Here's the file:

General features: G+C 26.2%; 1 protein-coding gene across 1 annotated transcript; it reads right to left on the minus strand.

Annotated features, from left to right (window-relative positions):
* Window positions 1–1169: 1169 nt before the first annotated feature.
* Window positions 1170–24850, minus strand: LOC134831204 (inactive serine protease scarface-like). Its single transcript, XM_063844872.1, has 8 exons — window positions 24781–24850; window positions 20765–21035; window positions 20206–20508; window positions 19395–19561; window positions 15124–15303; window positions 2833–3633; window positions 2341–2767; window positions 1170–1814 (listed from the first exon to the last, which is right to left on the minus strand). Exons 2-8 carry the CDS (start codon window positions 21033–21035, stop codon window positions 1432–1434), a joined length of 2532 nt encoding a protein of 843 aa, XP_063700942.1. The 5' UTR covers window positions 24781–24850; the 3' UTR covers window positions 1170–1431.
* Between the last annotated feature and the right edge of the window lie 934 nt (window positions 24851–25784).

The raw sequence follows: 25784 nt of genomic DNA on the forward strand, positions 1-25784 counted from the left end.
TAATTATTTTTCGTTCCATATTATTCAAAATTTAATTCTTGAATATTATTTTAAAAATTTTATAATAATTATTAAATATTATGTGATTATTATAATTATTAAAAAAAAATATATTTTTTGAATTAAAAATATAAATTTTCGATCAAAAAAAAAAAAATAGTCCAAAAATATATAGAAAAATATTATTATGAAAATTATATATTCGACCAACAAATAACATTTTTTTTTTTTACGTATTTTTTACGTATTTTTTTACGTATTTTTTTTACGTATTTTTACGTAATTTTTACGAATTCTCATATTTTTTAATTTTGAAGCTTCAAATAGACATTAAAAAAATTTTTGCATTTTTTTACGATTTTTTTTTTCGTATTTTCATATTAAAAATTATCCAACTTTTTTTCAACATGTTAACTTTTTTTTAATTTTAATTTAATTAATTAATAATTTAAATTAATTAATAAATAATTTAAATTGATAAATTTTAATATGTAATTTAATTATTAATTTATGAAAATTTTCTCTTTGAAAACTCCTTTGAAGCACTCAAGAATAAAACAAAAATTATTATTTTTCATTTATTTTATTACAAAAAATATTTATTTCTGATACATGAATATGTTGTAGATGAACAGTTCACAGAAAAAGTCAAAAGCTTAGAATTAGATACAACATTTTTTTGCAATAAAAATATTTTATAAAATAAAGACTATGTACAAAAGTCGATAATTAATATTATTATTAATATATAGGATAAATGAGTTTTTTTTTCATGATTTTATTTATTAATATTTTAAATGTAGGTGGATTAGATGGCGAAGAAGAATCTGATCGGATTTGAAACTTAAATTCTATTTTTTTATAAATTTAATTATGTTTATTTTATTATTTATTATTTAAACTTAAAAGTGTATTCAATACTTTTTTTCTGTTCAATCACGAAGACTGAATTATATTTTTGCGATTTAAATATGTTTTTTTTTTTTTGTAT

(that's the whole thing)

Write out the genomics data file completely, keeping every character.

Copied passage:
General features: G+C 26.2%; 1 protein-coding gene across 1 annotated transcript; it reads right to left on the minus strand.

Annotated features, from left to right (window-relative positions):
* Window positions 1–1169: 1169 nt before the first annotated feature.
* Window positions 1170–24850, minus strand: LOC134831204 (inactive serine protease scarface-like). Its single transcript, XM_063844872.1, has 8 exons — window positions 24781–24850; window positions 20765–21035; window positions 20206–20508; window positions 19395–19561; window positions 15124–15303; window positions 2833–3633; window positions 2341–2767; window positions 1170–1814 (listed from the first exon to the last, which is right to left on the minus strand). Exons 2-8 carry the CDS (start codon window positions 21033–21035, stop codon window positions 1432–1434), a joined length of 2532 nt encoding a protein of 843 aa, XP_063700942.1. The 5' UTR covers window positions 24781–24850; the 3' UTR covers window positions 1170–1431.
* Between the last annotated feature and the right edge of the window lie 934 nt (window positions 24851–25784).

The raw sequence follows: 25784 nt of genomic DNA on the forward strand, positions 1-25784 counted from the left end.
TAATTATTTTTCGTTCCATATTATTCAAAATTTAATTCTTGAATATTATTTTAAAAATTTTATAATAATTATTAAATATTATGTGATTATTATAATTATTAAAAAAAAATATATTTTTTGAATTAAAAATATAAATTTTCGATCAAAAAAAAAAAAATAGTCCAAAAATATATAGAAAAATATTATTATGAAAATTATATATTCGACCAACAAATAACATTTTTTTTTTTTACGTATTTTTTACGTATTTTTTTACGTATTTTTTTTACGTATTTTTACGTAATTTTTACGAATTCTCATATTTTTTAATTTTGAAGCTTCAAATAGACATTAAAAAAATTTTTGCATTTTTTTACGATTTTTTTTTTCGTATTTTCATATTAAAAATTATCCAACTTTTTTTCAACATGTTAACTTTTTTTTAATTTTAATTTAATTAATTAATAATTTAAATTAATTAATAAATAATTTAAATTGATAAATTTTAATATGTAATTTAATTATTAATTTATGAAAATTTTCTCTTTGAAAACTCCTTTGAAGCACTCAAGAATAAAACAAAAATTATTATTTTTCATTTATTTTATTACAAAAAATATTTATTTCTGATACATGAATATGTTGTAGATGAACAGTTCACAGAAAAAGTCAAAAGCTTAGAATTAGATACAACATTTTTTTGCAATAAAAATATTTTATAAAATAAAGACTATGTACAAAAGTCGATAATTAATATTATTATTAATATATAGGATAAATGAGTTTTTTTTTCATGATTTTATTTATTAATATTTTAAATGTAGGTGGATTAGATGGCGAAGAAGAATCTGATCGGATTTGAAACTTAAATTCTATTTTTTTATAAATTTAATTATGTTTATTTTATTATTTATTATTTAAACTTAAAAGTGTATTCAATACTTTTTTTCTGTTCAATCACGAAGACTGAATTATATTTTTGCGATTTAAATATGTTTTTTTTTTTTTGTAT